Sean McLoughlin: Whatever it Takes
An intense hour packed with cracking jokes and brutal self-analysis
This article is from 2015.
‘My act is entertaining. It’s just not entertainment.’ Admirers of Sean McLoughlin would beg to differ on that self-summation of his work; anyone who suffers during the course of this often fraught stand-up hour (it was ultimately too much for one front-row occupant to take) might disagree entirely with both statements. Whatever It Takes has so much energy, angst and jokes packed into it, that it’s never less than compelling, even if this wild-eyed comedy loon appears to be losing half of his mind during its depiction.
Discovering that he’s not a big fan of letting agents, he relates a terrible year in which he lost his accommodation in Brighton through flooding (divine retribution he wonders?) and forced to relocate to a somewhat less cultured part of the country. McLoughlin partly wishes that he was more of a mainstream comic trotting out material about ‘Nick Clegg and yeast infections’ but his personal demons drive him down darker avenues.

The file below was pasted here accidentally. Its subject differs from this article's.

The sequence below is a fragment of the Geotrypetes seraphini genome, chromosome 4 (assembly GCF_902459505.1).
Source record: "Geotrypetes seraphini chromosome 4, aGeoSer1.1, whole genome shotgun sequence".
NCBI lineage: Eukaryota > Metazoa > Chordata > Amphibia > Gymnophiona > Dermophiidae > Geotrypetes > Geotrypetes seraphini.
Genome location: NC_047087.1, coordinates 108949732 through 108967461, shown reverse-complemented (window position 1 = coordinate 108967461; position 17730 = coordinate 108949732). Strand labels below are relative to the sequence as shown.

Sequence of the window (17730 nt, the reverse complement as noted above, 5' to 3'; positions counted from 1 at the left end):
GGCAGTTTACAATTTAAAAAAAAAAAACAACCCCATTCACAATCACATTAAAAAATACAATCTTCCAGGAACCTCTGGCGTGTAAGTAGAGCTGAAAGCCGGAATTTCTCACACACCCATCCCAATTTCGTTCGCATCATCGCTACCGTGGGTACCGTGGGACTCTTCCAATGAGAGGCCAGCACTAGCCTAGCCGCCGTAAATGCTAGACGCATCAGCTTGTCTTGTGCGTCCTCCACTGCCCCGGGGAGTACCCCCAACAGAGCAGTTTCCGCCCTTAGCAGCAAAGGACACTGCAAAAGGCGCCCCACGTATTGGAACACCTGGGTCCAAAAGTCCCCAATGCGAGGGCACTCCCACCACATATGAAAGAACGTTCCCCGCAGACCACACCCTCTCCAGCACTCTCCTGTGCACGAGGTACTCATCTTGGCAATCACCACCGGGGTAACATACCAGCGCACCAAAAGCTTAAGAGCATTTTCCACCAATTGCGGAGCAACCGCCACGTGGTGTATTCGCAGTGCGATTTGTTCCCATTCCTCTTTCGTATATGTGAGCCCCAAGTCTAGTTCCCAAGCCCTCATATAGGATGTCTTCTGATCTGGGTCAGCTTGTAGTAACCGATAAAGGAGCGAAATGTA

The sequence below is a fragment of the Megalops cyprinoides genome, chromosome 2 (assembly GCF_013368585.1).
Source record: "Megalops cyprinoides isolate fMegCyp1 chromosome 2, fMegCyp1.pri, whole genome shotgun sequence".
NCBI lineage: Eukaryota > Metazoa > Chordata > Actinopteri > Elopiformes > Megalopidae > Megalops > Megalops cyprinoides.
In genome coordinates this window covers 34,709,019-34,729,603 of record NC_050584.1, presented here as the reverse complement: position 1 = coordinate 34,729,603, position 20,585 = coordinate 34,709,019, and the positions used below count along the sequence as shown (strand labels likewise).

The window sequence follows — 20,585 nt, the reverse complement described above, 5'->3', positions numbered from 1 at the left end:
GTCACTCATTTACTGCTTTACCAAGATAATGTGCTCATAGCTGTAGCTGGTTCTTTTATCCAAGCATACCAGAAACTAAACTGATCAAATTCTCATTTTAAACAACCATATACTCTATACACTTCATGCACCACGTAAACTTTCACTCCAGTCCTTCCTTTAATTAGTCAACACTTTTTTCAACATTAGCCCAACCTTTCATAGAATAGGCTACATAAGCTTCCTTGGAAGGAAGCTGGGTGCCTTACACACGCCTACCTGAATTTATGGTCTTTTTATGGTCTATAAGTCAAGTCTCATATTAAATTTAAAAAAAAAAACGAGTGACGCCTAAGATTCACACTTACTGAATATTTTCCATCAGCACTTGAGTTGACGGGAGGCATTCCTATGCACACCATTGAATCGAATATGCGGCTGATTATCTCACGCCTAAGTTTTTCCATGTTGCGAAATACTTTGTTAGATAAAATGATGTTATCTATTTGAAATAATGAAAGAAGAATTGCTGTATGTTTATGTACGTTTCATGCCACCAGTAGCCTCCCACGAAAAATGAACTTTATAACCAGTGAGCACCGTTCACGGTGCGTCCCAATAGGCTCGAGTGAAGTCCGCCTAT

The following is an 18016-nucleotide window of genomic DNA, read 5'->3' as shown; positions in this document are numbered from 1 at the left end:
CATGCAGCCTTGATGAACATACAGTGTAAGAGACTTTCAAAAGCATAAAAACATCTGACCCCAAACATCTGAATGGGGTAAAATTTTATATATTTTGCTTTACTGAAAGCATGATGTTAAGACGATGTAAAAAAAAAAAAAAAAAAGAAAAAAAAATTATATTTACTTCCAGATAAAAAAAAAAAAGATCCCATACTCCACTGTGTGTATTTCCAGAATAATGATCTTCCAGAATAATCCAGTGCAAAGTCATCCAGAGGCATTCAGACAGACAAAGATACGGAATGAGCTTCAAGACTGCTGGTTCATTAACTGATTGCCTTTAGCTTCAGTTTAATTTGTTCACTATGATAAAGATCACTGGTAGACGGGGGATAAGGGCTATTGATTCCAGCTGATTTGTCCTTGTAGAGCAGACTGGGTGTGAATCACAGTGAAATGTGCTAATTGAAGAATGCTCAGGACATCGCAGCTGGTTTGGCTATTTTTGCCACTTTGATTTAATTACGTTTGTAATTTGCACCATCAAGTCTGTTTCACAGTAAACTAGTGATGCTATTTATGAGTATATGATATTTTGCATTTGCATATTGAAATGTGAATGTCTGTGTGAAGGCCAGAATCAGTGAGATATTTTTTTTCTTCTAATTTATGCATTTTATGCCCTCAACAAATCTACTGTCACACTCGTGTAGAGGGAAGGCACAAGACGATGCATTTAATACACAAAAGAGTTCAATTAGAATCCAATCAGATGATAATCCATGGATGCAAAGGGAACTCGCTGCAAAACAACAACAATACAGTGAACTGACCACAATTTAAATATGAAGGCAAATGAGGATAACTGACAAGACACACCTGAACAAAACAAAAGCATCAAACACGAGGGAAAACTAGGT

In analysing his own Mr Hyde nature, he produces excellent lines about Tommy Cooper, self-medication and divorce, before veering bravely towards the confessional at the show’s climax. Quite why McLoughlin is not a bigger name remains something of a mystery. He has passion, jokes and an intense stage presence that has served many other inferior comics well. And as a cap-doff to the middle-ground, there’s a terrifically bad Borat impression halfway through.
Pleasance Courtyard, 556 6550, until 30 Aug, 8.15pm, £8.50–£9.50 (£8–£9).